In the space of just a few days, Europe threatened to unravel. On May 6, voters in France and Greece elected new leaders, rejecting attempts to impose what most analysts say are necessary austerity measures. The Dutch prime minister tendered his resignation a week earlier after his country failed to agree on budget cuts.
But on the Monday after the French and Greek elections, the U.S. markets-after opening down-rebounded into positive territory. Why? In part because the results were expected, and the markets had some of the downside already baked in. The S&P 500, for example, up 11 percent in the first quarter, was flat in April. The Dow Jones Industrial Average at one point was down about 500 points from where it started in April. These moribund performances were despite strong earnings reports from many companies.
But the real reasons the markets did little more go beyond a purely technical analysis. In the case of Greece, lots of Euro watchers believe the country is unsalvageable, and a speedy demise is preferable to a slow descent into chaos, a word which-appropriately in this context-comes from the Greek khaos, which means "gaping void."
France is more complicated. Outgoing French President Nicolas Sarkozy was so chummy with German Chancellor Angela Merkel-and so agreeable to the austerity measures she negotiated-that Sarkozy's critics derisively called him "Merkozy." Their relationship rankled the French, and the election of Socialist President François Hollande (left) may be more about his vow to stand up to Germany than it is an affirmation of socialist policies.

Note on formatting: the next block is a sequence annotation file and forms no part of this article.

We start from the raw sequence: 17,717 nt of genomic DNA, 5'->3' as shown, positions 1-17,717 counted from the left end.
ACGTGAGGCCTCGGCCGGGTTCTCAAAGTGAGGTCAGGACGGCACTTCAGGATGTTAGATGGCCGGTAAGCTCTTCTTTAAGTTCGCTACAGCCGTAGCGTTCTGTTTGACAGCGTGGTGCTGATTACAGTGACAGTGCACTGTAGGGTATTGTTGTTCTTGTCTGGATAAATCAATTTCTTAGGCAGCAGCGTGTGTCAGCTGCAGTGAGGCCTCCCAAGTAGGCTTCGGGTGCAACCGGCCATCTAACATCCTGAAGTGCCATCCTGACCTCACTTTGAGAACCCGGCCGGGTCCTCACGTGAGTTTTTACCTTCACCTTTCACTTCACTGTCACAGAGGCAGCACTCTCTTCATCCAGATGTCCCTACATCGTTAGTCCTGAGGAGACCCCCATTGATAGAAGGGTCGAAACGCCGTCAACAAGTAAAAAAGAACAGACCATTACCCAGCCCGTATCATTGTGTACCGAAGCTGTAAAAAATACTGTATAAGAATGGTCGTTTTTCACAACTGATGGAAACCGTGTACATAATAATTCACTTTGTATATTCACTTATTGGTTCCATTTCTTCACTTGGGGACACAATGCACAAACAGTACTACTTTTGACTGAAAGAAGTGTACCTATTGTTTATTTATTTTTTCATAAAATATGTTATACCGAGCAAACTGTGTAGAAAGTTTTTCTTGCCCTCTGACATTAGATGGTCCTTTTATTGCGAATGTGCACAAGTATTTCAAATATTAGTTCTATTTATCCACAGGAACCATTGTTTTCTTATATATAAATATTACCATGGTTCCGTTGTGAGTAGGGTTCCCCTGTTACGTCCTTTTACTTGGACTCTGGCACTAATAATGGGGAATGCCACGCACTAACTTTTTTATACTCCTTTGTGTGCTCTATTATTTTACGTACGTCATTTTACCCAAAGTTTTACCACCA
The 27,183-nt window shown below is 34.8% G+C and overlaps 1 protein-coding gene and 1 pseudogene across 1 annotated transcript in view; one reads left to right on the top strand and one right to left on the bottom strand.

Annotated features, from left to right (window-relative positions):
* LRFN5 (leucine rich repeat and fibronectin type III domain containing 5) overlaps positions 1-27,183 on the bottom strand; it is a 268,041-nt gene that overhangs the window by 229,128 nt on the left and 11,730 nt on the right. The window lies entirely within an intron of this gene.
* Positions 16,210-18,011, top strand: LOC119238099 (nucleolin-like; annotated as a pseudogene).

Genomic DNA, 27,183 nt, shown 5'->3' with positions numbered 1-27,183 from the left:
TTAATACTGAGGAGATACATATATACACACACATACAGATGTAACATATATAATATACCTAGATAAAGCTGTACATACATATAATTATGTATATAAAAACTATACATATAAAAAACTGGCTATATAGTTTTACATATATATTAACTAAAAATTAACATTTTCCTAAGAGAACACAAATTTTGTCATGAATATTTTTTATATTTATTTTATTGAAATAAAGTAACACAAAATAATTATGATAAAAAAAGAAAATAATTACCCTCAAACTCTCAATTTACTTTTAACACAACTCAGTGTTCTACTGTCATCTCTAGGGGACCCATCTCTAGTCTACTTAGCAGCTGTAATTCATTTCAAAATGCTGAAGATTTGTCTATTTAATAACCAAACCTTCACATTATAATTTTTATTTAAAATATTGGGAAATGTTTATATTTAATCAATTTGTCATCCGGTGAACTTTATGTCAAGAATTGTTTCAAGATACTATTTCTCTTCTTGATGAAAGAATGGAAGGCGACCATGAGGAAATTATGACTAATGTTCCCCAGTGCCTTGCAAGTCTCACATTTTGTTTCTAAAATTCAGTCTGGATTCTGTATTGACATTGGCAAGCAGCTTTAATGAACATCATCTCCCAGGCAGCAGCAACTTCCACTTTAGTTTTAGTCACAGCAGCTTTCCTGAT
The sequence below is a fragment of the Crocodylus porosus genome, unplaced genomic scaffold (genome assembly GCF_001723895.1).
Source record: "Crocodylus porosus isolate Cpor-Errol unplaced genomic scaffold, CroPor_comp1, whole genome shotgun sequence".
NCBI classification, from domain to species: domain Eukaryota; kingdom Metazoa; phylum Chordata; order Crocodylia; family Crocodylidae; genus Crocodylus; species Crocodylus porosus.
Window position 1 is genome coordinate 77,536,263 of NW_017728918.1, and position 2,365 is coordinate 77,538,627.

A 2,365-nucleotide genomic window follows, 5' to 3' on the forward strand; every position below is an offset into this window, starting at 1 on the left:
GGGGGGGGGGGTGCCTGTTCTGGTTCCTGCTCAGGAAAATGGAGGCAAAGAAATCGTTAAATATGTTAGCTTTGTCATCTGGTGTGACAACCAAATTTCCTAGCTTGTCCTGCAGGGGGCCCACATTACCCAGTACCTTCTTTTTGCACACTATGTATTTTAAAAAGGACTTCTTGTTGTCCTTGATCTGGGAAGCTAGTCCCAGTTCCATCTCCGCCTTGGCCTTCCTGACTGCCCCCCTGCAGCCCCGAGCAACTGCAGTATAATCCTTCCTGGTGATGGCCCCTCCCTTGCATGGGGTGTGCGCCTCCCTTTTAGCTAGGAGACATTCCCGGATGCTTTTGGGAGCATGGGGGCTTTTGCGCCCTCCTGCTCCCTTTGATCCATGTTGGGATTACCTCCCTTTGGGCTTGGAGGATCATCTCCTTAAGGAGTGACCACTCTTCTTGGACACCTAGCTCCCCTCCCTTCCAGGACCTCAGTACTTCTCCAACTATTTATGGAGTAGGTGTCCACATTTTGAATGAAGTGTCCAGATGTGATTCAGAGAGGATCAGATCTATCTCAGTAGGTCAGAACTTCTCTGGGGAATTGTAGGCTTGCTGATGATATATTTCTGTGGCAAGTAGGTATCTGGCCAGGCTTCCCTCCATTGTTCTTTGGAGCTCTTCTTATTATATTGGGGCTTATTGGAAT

Hollande, indeed, may be pushing Germany back with one hand, but he's reaching out with the other. He announced even before his inauguration a trip to Germany to meet with Merkel to renegotiate austerity measures. Merkel, for her part, said the day after the election that she "does not negotiate what has already been agreed."
A complete renegotiation may not be necessary if Merkel and Hollande find common ground. Hollande wants to reduce debt by raising the top tax rate to 75 percent. Merkel wants more cuts. But they both know that debt reduction is essential. They agree, too, that reducing debt can't happen without growth. And that may be why the markets didn't panic after the election. Almost everyone agrees that having the leaders of the two largest economies in Europe discussing a strategy for growth is a good thing.
In the end, the hard reality of mathematics will win. France has to cut spending, and not just because Germany says so.
Four years after U.S. taxpayers bailed out Wall Street and Detroit, the expression "too big to fail" is now in the cultural vocabulary and even has its own acronym: TBTF.
Few people have more clout on the issue of TBTF banks than Dallas Federal Reserve President Richard Fisher. He's a former Democrat who now has a reputation as a conservative, and he's opposed to more government regulation of the financial services industry. He argues that the financial services meltdown was an unintended consequence of government interference in the financial markets.
Fisher's views made him one of the hottest speakers in Los Angeles in early May at the Milken Institute's Global Conference, an event that is rapidly becoming the "go-to" event for free-market-leaning business leaders. If the '80s was the "greed is good" decade, Fisher suggested that the 2010s should be the "failure is good" decade.
He said business failure is a self-cleaning mechanism for an economy. The possibility of failure efficiently puts a price on risk and capital. The fear of failure teaches prudence. His bottom line: Government bailouts of TBTF institutions are contrary "to the very ideal of American capitalism." -Warren Cole Smith